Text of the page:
176 Wn. App. at 919-20 (footnote omitted).

Rickey Kitchens cites State v. Wilson, 174 Wn. App. 328, 298 P.3d 148 (2013), as reaching the opposite conclusion, and standing for the proposition that, unlike potential juror excusals governed by CrR 6.3, exercise of for-cause and peremptory challenges, governed by CrR 6.4, constitutes part of voir dire, to which the public trial right attaches. Nevertheless, Wilson concerned whether public trial rights extended to a bailiff's excusal of two potential jurors for illness-related reasons. 174 Wn. App. at 331. Like Love and Dunn before it, the Wilson court applied the experience and logic test to conclude the excusals did not implicate public trial rights. 174 Wn. App. at 347. Wilson undermines neither Love nor Dunn.

In short, the public trial right does not attach to the exercise of challenges during jury selection. State v. Dunn, 180 Wn. App. at 575. Experience and logic do not suggest that exercising peremptory challenges at the clerk's station implicates the public trial right. Dunn, 180 Wn. App. at 575.

The trial transcript in Rickey Kitchens' trial shows which jurors were excused by which means. Therefore, the public has an available record of the challenges. This record satisfies the purposes behind a public trial. The process did not violate either the public's or Rickey Kitchens' public trial rights.

Issue 2: Whether the trial court erroneously admitted hearsay?

Answer 2: Yes.

Rickey Kitchens contends the trial court admitted testimonial hearsay in violation of his constitutional right to confront witnesses against him. Kitchens observes that Troopers Raymond Seaburg and Kyle Burgess interviewed as many as thirty witnesses of the accident. The State called only three of those witnesses to testify at trial, but then, citing all the interviews, the troopers testified to their conclusion that Kitchens drove the Jeep. Kitchens thus argues that the troopers incorporated into their own testimony hearsay statements from witnesses who did not testify. We agree that the testimony was inadmissible hearsay. We do not reach whether the hearsay was testimonial.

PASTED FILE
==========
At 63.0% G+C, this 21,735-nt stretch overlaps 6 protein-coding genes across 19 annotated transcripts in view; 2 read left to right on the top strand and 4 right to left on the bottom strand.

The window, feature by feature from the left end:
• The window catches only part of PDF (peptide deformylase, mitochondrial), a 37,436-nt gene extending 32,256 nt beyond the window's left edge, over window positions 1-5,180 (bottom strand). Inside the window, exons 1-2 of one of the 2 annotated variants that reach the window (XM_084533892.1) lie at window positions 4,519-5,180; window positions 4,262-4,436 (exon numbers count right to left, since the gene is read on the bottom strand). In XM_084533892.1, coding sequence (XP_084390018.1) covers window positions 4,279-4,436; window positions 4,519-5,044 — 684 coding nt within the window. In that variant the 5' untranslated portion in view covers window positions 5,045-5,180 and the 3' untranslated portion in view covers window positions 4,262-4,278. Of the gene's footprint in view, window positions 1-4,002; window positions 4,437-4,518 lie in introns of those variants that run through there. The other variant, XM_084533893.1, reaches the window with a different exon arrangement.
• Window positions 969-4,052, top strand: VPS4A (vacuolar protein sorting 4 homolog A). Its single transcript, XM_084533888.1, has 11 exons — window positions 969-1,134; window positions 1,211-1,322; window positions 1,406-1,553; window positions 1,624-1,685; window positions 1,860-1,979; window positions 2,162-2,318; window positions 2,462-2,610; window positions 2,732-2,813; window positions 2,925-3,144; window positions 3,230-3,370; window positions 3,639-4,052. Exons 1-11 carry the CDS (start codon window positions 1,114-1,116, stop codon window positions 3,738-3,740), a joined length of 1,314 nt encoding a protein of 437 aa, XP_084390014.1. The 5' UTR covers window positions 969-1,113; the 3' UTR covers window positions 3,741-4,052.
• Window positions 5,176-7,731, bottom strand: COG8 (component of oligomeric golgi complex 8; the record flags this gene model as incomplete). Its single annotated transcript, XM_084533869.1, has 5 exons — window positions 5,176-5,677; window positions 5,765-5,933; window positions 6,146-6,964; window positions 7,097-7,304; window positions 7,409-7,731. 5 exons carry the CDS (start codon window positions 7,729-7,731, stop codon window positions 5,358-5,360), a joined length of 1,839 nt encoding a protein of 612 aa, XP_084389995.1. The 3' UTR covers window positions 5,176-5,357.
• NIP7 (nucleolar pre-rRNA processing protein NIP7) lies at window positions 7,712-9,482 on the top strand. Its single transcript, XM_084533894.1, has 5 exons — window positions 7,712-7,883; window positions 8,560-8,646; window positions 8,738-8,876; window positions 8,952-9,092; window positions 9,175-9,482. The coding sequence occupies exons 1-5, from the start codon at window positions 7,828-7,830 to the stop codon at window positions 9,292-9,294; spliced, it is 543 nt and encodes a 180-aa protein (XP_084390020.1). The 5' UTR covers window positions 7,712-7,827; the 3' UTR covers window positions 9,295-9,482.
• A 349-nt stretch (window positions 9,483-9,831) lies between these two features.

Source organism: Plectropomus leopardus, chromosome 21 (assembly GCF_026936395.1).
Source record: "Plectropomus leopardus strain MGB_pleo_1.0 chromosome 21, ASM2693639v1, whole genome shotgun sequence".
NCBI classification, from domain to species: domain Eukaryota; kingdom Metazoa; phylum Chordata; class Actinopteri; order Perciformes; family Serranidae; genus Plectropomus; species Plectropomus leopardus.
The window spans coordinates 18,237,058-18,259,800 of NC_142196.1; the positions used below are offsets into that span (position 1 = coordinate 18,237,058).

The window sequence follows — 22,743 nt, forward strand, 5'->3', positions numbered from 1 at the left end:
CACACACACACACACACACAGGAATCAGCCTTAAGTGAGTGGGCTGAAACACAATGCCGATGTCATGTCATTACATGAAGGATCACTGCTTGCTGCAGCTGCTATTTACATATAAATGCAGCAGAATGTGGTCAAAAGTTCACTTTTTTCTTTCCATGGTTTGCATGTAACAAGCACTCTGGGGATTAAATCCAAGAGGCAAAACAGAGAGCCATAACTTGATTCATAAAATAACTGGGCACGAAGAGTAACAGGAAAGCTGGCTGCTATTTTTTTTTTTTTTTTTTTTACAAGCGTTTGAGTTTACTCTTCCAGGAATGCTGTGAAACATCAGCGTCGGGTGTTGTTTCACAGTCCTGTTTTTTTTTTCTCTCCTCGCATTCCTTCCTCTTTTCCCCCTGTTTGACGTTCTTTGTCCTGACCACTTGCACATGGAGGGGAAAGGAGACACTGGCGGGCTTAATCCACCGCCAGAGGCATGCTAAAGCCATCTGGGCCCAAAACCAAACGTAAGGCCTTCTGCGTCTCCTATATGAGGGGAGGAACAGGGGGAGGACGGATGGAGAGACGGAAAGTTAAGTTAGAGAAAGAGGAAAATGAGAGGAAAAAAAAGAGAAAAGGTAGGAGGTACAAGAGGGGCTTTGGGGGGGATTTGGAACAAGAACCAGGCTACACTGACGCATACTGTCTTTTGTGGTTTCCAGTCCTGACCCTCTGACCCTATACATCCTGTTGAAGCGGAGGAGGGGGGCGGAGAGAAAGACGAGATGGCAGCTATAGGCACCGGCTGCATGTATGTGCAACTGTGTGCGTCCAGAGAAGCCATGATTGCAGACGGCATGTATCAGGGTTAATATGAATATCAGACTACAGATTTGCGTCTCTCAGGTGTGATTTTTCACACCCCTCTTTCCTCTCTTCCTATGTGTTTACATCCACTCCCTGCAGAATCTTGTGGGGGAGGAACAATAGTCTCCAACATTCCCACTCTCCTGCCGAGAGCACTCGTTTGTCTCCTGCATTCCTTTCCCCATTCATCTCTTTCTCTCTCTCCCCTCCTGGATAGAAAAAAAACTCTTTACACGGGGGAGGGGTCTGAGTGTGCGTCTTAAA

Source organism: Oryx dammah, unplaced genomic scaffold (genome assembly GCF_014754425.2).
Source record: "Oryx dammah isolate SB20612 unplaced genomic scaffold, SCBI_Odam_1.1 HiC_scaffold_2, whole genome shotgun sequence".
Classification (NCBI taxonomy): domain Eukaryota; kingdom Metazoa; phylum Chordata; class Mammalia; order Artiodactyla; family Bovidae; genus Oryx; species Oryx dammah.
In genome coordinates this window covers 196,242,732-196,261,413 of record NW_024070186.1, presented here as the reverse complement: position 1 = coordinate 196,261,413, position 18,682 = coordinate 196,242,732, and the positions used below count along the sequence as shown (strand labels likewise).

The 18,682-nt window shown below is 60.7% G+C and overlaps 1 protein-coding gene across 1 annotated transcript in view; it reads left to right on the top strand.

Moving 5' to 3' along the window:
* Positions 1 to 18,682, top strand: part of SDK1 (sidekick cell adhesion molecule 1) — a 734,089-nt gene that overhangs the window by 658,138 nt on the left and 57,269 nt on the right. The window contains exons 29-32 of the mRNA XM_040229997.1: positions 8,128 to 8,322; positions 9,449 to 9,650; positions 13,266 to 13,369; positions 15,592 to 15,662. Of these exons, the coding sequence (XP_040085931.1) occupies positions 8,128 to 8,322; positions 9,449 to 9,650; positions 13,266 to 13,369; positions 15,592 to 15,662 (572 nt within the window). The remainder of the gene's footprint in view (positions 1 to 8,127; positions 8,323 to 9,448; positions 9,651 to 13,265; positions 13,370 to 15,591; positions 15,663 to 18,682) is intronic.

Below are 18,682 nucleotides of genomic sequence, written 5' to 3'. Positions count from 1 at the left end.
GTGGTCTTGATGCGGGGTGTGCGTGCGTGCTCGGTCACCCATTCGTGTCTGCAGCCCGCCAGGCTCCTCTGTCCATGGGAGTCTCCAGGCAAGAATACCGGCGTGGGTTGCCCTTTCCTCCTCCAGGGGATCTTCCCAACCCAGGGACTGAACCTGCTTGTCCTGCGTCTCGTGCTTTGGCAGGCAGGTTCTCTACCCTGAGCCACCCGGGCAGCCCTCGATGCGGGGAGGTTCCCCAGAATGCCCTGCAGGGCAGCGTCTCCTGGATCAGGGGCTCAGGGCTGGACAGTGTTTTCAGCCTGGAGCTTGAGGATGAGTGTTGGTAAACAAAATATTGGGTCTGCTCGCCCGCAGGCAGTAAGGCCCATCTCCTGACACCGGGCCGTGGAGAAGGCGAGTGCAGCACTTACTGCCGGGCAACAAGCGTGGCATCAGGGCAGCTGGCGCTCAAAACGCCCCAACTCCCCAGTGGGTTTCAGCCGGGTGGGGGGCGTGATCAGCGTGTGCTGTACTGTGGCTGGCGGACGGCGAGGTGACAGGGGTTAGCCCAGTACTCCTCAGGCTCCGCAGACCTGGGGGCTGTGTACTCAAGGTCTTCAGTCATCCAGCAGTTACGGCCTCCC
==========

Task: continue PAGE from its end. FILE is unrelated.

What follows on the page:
Washington State Troopers Raymond Seaburg and Kyle Burgess lacked percipient knowledge that Rickey Kitchens drove the Jeep Cherokee. Nevertheless, the State elicited testimony from each trooper that, after interviewing witnesses, each concluded that Kitchens drove the Cherokee. While neither trooper repeated verbatim what eyewitnesses reported, the jury could infer the content of those reports from the trooper's conclusory testimony.

"Hearsay" is a statement, other than one made by the declarant while testifying at the trial or hearing, offered in evidence to prove the truth of the matter asserted," ER 801(c). Unless an exception or exclusion applies, hearsay is inadmissible. ER 802. The use of hearsay impinges on a defendant's constitutional right to confront and cross-examine witnesses. State v. Neal, 144 Wn.2d 600, 607, 30 P.3d 1255 (2001).